Barr: Counter-intelligence Probe of Trump Campaign Crossed ‘Serious Red Line’

Mairead McArdle

Attorney General William Barr said Friday that the FBI’s counterintelligence investigation of the Trump campaign “crossed” a “serious red line” and should be “carefully looked at.”

“The use of foreign intelligence capabilities and counterintelligence capabilities against an American political campaign to me is unprecedented and it’s a serious red line that’s been crossed,” Barr said in an interview with CBS.

The attorney general is currently investigating the origins of the probe to determine whether the U.S. intelligence community’s surveillance of the Trump campaign was warranted. He has expressed skepticism about the explanations for some of the investigative actions taken.

During testimony to the Senate Appropriations Subcommittee last month, Barr stated that “spying did occur” on the Trump campaign, angering Democratic lawmakers.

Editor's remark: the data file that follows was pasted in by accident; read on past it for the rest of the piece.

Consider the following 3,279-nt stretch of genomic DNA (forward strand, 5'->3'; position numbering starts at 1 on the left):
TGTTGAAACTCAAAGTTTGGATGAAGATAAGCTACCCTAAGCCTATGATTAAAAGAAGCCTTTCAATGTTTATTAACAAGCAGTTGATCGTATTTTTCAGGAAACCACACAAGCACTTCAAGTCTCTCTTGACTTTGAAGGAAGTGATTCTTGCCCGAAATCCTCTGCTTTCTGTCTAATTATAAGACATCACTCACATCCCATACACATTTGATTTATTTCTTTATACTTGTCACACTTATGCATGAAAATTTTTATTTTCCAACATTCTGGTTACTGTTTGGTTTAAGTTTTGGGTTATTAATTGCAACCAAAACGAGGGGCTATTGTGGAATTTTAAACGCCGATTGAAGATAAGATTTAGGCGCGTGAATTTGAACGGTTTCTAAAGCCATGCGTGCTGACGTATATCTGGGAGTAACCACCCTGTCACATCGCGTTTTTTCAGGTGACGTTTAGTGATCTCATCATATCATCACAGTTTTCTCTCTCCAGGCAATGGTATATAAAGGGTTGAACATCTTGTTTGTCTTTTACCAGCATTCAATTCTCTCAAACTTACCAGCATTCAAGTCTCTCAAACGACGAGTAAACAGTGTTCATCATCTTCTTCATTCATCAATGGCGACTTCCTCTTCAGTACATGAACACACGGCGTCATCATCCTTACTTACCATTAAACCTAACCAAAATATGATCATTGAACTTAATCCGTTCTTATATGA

“I guess it’s become a dirty word somehow,” Barr told CBS. “I think there is nothing wrong with spying. The question is always whether it is authorized by law.”

“There were counterintelligence activities undertaken against the Trump campaign, And I’m not saying there was not a basis for it, that it was legitimate, but I want to see what that basis was and make sure it was legitimate,” he added.

The New York Times reported that the FBI sent an undercover agent posing as a research assistant to ask former Trump campaign adviser George Papadopoulos whether the campaign was working with Russia. Papadopoulos was told by a Maltese professor in early 2016 that Russia had damaging information on Trump’s opponent, Hillary Clinton, but said he told the undercover agent he had “nothing to do with Russia.”

“Republics have fallen because of Praetorian Guard mentality where government officials get very arrogant, they identify the national interest with their own political preferences, and they feel that anyone who has a different opinion, you know, is somehow an enemy of the state,” Barr remarked. “That can easily translate into essentially supervening the will of the majority and getting your own way as a government official.”

FBI director Chris Wray said earlier this month that he had seen no evidence that the FBI illegally spied on the Trump campaign.

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